Let’s be honest: Airplane seats are pretty darn uncomfortable. In fact, I thought that finding five ways to make a flight more pleasant was a tough task. As it turned out, our readers wrote in with nearly 100 ways to make the medieval torture device (also known as a coach seat) a more restful experience. As the comments moderator here at SmarterTravel, I was ecstatic that so many of our readers wrote in, so I decided to round up some of the best.
Comfort can be a state of mind, and maybe the best way to relax is to bring along items that help you escape the confines of your narrow middle seat. Lazrlady writes, “I use Bath and Body Works Relaxation Aromatherapy oils. They come in a convenient roller applicator. Rub some on your wrist and temples, close your eyes and go to your favorite spot. In just a short while your flight is over and you are walking off the plane.” Reader sookyee also recommends a way to tune out the world around you: “Before boarding an airplane, purchase a few of your favorite magazines, crossword puzzles, word searches, or a local newspaper. This often helps me pass the time on any flight.” And GretchS knows that anticipation may well be the best part of your vacation. “When I travel for vacation I like to bring along my travel books and read up on the cities I will be visiting or would like to visit, even though I have already done my homework. I guess it gets me excited all over again.”
Sitting in one place for too long can cause deep vein thrombosis (also known as coach class syndrome), and our readers know how important it is to move around during the flight. “I often find that when I can, getting up for a brief walk in the aisle helps. When I use the restroom, I employ some stretching exercises,” says undergrounds. If you’re stuck in your seat, LynnTex says, “This is basic, but never cross your legs, and point and flex your toes/heels about 10 times, every 30 minutes. Also, stretch your arms above your head.”
As many readers noted, in-flight comfort can’t be mentioned without bringing up crying babies and chatty neighbors. While I recommended the Bose noise-cancelling headphones, several users suggested less expensive ways to tune out those around you. RJC suggested earplugs, saying that they are, “obtained at low cost from any drugstore. They are easy to insert and are relatively comfortable.” And mbmaz posted this recommendation: “I have a white noise app on my iPhone that works really well with regular headphones for creating some audio privacy on a crowded flight.” Alan says, “You can download an audiobook to your iPod or other mp3 player. It [is] very compact and easy to carry. It is easier and more relaxing than reading from print, especially with the motion and poor lighting on planes.”
Thinking about your flight before you get to the airport can help you avoid some of the worst obstacles. Reader elBeeBee says, “Maybe I’ll regret sharing this, but if you explore how you can get a more comfortable seat using [SmarterTravel’s sister site] SeatGuru, it can really make your trip better. Especially helpful on overseas flights.” ArchesTravel knows how to grab more legroom for less than a first-class seat. “What I do is pay extra for a seat at one of the emergency exits. It gives me a ton more legroom, and I honestly don’t know how I would fly any other way, now that I have done this. It also means there will be no children next to you, as they aren’t allowed to be in those seats.” And rhirhi uses pre-planning to score better seating arrangements with a family member: “When my husband and I fly, if there are three seats in a row, I book the aisle and he books the window, hoping that it is not a full flight and no one will pick the middle one in between us. This allows us to sprawl out a bit. Now, if someone is in the middle I have had no problems with getting them to take a window or aisle seat versus the middle of a cute couple.”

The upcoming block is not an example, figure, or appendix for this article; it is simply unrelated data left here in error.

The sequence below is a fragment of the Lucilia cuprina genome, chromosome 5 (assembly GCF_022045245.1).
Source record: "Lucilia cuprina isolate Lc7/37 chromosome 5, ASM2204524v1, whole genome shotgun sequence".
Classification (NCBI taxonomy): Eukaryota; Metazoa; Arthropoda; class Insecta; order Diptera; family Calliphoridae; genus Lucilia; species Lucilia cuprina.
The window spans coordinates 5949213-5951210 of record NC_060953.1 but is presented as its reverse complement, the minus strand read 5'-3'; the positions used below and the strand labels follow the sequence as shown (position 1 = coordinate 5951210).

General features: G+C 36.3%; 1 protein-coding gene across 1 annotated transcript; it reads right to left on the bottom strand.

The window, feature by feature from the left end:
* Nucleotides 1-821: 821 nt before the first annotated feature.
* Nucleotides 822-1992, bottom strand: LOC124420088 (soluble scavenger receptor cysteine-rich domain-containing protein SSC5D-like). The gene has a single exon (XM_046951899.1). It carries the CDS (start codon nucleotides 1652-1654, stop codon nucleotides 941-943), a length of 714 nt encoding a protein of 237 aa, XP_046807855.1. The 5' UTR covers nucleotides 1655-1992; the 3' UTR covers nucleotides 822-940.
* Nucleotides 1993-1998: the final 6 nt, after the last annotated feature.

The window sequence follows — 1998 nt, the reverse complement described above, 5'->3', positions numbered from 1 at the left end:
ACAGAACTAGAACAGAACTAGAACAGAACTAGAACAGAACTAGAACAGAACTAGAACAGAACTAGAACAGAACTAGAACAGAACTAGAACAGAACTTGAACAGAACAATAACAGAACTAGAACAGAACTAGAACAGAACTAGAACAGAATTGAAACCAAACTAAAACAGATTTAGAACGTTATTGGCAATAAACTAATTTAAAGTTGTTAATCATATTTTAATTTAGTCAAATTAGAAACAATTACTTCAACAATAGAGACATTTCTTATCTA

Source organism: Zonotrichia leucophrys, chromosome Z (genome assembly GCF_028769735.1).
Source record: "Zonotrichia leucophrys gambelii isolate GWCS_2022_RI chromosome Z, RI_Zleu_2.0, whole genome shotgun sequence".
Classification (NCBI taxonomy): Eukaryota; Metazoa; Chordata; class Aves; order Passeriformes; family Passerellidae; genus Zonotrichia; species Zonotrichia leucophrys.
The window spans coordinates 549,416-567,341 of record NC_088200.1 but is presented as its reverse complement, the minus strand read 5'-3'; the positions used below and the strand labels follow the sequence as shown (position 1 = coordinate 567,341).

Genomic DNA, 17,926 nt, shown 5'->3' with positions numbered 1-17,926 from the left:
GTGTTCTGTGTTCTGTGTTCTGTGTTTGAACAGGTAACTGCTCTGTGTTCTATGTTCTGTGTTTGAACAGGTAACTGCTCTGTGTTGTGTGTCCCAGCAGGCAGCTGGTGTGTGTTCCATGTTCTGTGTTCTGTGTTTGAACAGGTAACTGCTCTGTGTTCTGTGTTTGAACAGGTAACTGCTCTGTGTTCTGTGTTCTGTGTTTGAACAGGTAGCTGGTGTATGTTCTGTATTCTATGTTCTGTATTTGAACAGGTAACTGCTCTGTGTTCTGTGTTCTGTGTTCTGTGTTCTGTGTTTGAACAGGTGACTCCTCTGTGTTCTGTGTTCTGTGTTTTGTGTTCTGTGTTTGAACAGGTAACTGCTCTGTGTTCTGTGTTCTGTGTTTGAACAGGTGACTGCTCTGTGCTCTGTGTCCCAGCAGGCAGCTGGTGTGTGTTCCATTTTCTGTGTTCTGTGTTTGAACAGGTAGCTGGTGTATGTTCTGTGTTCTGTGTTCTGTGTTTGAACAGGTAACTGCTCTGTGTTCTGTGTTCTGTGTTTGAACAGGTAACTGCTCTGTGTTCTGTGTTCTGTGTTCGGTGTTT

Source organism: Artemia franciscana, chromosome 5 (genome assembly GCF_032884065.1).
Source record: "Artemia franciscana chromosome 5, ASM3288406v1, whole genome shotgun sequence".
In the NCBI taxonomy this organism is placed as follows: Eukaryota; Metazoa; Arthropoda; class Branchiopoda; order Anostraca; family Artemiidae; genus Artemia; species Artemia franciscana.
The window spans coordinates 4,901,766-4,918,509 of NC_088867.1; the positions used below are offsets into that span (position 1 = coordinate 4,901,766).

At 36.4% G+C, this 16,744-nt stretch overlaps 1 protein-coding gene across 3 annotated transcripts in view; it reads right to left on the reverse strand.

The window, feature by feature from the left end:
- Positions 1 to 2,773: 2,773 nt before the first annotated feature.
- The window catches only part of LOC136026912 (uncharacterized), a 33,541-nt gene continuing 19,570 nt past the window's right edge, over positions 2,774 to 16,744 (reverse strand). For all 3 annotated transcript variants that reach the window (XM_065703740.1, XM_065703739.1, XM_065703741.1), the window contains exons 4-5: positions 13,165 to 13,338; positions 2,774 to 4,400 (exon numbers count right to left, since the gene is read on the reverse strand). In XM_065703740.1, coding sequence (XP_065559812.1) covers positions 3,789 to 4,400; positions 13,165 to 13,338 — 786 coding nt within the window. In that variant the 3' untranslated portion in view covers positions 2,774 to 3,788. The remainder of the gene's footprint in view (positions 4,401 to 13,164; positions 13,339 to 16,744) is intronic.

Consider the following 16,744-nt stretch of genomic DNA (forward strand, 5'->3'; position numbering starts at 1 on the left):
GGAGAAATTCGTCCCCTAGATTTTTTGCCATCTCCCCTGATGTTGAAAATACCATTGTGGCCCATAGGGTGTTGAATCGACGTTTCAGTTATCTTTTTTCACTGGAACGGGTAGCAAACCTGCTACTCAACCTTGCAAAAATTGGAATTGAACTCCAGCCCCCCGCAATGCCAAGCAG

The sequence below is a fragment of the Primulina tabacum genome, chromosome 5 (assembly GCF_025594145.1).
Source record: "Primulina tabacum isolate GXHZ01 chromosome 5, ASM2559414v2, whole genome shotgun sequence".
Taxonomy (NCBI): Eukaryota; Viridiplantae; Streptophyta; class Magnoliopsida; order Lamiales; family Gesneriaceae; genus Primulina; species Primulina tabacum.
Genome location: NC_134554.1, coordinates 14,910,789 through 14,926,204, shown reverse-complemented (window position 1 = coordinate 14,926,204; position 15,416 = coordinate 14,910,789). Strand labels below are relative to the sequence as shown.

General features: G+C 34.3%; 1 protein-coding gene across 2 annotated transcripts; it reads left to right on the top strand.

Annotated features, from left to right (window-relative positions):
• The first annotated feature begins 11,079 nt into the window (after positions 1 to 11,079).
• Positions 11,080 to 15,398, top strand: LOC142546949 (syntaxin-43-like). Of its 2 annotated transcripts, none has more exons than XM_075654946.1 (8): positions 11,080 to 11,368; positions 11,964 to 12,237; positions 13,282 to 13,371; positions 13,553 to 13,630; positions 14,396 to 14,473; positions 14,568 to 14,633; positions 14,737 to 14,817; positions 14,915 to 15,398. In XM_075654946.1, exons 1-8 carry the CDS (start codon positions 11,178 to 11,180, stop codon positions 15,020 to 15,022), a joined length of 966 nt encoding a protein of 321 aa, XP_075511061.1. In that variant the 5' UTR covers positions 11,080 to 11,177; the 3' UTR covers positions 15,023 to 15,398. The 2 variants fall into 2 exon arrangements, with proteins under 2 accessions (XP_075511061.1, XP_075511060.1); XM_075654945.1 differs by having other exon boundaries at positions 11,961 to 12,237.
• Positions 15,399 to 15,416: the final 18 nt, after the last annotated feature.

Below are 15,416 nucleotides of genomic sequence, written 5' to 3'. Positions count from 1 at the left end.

While sitting so close to others may not be your idea of fun, being cordial and polite can often benefit you as well as your seatmate. Tyohnka writes, “The first thing I do when I get on the plane is very politely ask the person in front of me if they intend to put their seat back—because if they plan to, I will ask the flight attendant to find me another seat. Saying that usually is enough to deter people from doing so.” Crying babies, the bane of so many travelers’ journeys, can also use a little help. “For that fussy baby,” writes geniework, “ask the parents if they would like you to give them a break. Maybe the baby just needs cuddling and the parents are too harassed to do that. Sing to the baby/child all the songs you know, tell them the nursery rhymes you remember. Your seatmates will thank you and, in fact, so will the whole plane.”
What other ways do you use to get comfortable on an airplane? We want to hear more of your great ideas. Leave a message in the comments section below.